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  • Pollutants and non-GHG forcing agents - IMAGE

Air pollution emission sources included in IMAGE are listed in the table below. In approach and spatial detail, gaseous emissions are represented in IMAGE in four ways:

World number (W). The simplest way to estimate emissions in IMAGE is to use global estimates from the literature. This approach is used for natural sources that cannot be modelled explicitly.

Emission factor (EF). Past and future developments in anthropogenic emissions are estimated on the basis of projected changes in activity and emissions per unit of activity. The equation for this emission factor approach is:  



where Emission is the emission of the specific gas or aerosol; Activity is the energy input or agricultural activity; r is the index for region; i is the index for further specification (sector, energy carrier); EF-base is the emission factor in the baseline; and AF is the abatement factor (reduction in the baseline emission factor as a result of climate policy). The emission factors are time-dependent, representing changes in technology and air pollution control and climate mitigation policies. The emission factor is used to calculate energy and industry emissions, and agriculture, waste and land-use related emissions. Following the equation, there is a direct relationship between level of economic activity and emission level. Shifts in economic activity (e.g., use of natural gas instead of coal) may influence total emissions. Finally, emissions can change as a result of changes in emission factors (EF) and climate policy (AF).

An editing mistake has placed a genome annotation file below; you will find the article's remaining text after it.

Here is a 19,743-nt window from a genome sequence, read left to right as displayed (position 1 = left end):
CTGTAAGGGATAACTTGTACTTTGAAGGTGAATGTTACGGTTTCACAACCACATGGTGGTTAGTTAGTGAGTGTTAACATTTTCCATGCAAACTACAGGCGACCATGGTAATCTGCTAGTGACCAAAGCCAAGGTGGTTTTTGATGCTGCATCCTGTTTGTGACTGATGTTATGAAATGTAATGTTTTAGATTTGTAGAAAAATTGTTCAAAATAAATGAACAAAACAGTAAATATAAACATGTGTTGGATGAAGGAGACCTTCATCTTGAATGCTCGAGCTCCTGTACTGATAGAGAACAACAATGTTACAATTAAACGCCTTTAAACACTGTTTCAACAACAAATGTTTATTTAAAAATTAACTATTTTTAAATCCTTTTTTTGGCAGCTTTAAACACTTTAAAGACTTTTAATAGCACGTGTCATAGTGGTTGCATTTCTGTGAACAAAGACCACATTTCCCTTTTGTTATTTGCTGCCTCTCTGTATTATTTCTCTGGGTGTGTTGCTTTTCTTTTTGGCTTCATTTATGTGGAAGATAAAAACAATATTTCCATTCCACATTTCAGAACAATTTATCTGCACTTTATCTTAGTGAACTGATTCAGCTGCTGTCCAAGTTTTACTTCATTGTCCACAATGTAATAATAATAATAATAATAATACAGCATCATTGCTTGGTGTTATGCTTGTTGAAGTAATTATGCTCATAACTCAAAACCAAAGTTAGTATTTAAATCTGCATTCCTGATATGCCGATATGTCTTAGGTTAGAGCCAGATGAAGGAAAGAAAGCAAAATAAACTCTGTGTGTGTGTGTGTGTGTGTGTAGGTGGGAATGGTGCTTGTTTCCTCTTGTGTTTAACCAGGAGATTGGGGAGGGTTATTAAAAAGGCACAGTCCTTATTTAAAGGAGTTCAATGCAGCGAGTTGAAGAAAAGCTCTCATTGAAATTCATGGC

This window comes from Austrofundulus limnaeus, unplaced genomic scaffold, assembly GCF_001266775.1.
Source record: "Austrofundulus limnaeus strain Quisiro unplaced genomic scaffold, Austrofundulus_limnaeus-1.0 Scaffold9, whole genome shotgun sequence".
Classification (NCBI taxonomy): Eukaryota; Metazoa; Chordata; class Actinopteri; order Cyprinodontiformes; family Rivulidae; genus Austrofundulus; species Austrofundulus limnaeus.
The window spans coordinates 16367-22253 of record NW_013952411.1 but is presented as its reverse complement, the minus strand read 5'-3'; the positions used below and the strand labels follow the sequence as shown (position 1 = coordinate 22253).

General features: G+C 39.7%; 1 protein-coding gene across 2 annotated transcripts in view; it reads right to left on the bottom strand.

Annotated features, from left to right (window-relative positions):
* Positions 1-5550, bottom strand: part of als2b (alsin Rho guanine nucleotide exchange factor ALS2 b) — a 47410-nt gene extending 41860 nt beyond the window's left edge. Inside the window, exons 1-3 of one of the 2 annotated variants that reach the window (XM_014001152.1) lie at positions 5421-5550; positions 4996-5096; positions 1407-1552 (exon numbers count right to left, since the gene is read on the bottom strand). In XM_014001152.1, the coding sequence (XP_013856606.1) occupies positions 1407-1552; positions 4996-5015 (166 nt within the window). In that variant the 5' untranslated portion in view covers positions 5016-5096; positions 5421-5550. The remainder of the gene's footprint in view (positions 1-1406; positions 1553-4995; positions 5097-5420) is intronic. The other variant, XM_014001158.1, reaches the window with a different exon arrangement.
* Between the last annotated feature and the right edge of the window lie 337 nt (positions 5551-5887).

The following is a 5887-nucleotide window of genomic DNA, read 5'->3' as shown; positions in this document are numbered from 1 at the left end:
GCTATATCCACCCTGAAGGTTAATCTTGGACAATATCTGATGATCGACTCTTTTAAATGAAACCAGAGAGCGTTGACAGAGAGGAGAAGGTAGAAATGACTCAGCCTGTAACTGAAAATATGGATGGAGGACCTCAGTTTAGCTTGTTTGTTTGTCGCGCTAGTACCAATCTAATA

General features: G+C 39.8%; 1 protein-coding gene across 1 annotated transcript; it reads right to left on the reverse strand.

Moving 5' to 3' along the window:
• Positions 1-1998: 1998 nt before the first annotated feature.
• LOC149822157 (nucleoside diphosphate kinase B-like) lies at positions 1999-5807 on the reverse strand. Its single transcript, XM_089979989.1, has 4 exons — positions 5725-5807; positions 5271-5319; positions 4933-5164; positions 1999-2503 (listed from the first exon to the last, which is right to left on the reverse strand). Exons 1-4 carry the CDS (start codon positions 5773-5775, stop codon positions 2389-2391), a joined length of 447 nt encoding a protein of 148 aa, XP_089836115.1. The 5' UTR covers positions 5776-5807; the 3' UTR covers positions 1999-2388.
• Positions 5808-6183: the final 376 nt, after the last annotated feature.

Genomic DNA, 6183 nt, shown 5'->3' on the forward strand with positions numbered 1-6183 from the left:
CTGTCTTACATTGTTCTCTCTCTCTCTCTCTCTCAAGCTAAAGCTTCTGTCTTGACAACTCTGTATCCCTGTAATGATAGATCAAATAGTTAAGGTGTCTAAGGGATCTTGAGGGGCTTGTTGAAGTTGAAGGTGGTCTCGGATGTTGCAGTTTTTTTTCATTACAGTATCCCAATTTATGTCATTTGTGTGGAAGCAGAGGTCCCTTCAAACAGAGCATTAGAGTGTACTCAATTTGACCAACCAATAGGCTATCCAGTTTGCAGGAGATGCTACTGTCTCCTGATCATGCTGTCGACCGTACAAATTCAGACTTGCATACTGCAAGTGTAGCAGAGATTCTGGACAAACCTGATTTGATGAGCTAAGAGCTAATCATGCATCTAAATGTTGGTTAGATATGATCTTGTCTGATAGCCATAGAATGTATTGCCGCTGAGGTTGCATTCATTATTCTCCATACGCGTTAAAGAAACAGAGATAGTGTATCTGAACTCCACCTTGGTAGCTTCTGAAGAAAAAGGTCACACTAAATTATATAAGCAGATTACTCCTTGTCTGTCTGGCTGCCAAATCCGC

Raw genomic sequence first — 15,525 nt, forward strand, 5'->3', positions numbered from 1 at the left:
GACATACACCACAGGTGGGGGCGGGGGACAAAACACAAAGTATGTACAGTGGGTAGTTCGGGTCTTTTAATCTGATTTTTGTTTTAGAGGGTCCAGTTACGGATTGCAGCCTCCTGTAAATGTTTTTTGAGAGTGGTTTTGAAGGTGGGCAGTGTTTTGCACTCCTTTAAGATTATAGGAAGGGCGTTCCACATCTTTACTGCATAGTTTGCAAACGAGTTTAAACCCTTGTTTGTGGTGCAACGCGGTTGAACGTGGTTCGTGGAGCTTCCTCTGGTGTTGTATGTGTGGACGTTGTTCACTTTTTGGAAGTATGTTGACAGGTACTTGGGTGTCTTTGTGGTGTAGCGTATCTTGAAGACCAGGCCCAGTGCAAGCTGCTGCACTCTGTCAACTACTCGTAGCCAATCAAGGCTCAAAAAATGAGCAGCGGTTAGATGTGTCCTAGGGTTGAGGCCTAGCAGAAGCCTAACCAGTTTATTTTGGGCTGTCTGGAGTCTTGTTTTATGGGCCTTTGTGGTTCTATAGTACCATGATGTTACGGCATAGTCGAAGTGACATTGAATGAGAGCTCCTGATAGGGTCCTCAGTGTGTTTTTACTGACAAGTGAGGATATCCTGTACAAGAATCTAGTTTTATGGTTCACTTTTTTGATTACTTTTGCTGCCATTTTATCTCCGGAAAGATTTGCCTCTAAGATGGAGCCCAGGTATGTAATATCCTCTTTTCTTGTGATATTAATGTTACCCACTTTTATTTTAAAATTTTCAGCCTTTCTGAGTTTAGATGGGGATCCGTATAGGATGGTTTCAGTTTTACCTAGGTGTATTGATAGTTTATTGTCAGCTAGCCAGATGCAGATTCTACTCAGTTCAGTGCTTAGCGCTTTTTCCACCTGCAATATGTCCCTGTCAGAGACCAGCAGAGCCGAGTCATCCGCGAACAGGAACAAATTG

Gridded emission factor with spatial distribution (GEF) is a special case of the EF method, where the activity is grid-specific, resulting in grid-specific emissions. This is done for a number of sources, such as emissions from livestock.

Gridded model (GM). Land-use related emissions of NH3, N2O and NO are calculated with grid-specific models. The models included in IMAGE are simple regression models that generate an emission factor. For comparison with other models, IMAGE also includes the N2O methodology generally proposed by IPCC (IPCC, 2006).

Table 5.1: Atmospheric emissions calculated in IMAGE, by source and by method applied (from the IMAGE 3.0 documentation)


A brief overview is presented here, for more information see the IMAGE 3.0 web page.

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